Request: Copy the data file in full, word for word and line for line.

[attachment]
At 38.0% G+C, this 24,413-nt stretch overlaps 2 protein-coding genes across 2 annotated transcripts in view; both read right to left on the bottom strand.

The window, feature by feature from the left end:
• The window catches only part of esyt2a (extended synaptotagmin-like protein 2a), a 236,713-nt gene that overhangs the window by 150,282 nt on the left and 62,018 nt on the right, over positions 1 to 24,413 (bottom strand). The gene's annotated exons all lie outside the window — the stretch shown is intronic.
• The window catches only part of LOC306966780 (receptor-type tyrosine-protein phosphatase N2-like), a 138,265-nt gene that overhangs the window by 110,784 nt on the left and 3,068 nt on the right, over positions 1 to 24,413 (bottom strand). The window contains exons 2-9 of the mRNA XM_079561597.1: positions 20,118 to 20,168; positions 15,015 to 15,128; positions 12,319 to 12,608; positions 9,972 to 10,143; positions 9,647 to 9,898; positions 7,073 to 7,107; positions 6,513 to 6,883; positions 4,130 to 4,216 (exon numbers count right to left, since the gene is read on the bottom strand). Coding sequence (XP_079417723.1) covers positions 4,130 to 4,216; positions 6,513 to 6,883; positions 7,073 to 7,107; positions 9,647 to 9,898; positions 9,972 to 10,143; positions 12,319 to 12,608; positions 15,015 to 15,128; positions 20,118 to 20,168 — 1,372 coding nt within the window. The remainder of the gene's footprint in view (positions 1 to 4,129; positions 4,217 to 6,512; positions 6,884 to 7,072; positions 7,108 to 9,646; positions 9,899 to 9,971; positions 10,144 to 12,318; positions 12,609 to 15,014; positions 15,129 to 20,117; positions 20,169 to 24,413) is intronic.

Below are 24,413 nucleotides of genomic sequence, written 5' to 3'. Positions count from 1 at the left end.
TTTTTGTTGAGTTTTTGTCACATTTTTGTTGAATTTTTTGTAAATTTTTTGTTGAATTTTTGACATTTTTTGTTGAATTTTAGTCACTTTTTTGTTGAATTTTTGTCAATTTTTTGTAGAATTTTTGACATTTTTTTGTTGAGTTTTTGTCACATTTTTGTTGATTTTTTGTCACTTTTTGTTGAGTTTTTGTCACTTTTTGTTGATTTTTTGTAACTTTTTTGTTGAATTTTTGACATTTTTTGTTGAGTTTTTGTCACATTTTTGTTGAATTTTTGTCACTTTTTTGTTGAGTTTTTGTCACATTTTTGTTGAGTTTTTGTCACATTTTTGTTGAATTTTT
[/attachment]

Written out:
At 38.0% G+C, this 24,413-nt stretch overlaps 2 protein-coding genes across 2 annotated transcripts in view; both read right to left on the bottom strand.

The window, feature by feature from the left end:
• The window catches only part of esyt2a (extended synaptotagmin-like protein 2a), a 236,713-nt gene that overhangs the window by 150,282 nt on the left and 62,018 nt on the right, over positions 1 to 24,413 (bottom strand). The gene's annotated exons all lie outside the window — the stretch shown is intronic.
• The window catches only part of LOC306966780 (receptor-type tyrosine-protein phosphatase N2-like), a 138,265-nt gene that overhangs the window by 110,784 nt on the left and 3,068 nt on the right, over positions 1 to 24,413 (bottom strand). The window contains exons 2-9 of the mRNA XM_079561597.1: positions 20,118 to 20,168; positions 15,015 to 15,128; positions 12,319 to 12,608; positions 9,972 to 10,143; positions 9,647 to 9,898; positions 7,073 to 7,107; positions 6,513 to 6,883; positions 4,130 to 4,216 (exon numbers count right to left, since the gene is read on the bottom strand). Coding sequence (XP_079417723.1) covers positions 4,130 to 4,216; positions 6,513 to 6,883; positions 7,073 to 7,107; positions 9,647 to 9,898; positions 9,972 to 10,143; positions 12,319 to 12,608; positions 15,015 to 15,128; positions 20,118 to 20,168 — 1,372 coding nt within the window. The remainder of the gene's footprint in view (positions 1 to 4,129; positions 4,217 to 6,512; positions 6,884 to 7,072; positions 7,108 to 9,646; positions 9,899 to 9,971; positions 10,144 to 12,318; positions 12,609 to 15,014; positions 15,129 to 20,117; positions 20,169 to 24,413) is intronic.

Below are 24,413 nucleotides of genomic sequence, written 5' to 3'. Positions count from 1 at the left end.
TTTTTGTTGAGTTTTTGTCACATTTTTGTTGAATTTTTTGTAAATTTTTTGTTGAATTTTTGACATTTTTTGTTGAATTTTAGTCACTTTTTTGTTGAATTTTTGTCAATTTTTTGTAGAATTTTTGACATTTTTTTGTTGAGTTTTTGTCACATTTTTGTTGATTTTTTGTCACTTTTTGTTGAGTTTTTGTCACTTTTTGTTGATTTTTTGTAACTTTTTTGTTGAATTTTTGACATTTTTTGTTGAGTTTTTGTCACATTTTTGTTGAATTTTTGTCACTTTTTTGTTGAGTTTTTGTCACATTTTTGTTGAGTTTTTGTCACATTTTTGTTGAATTTTT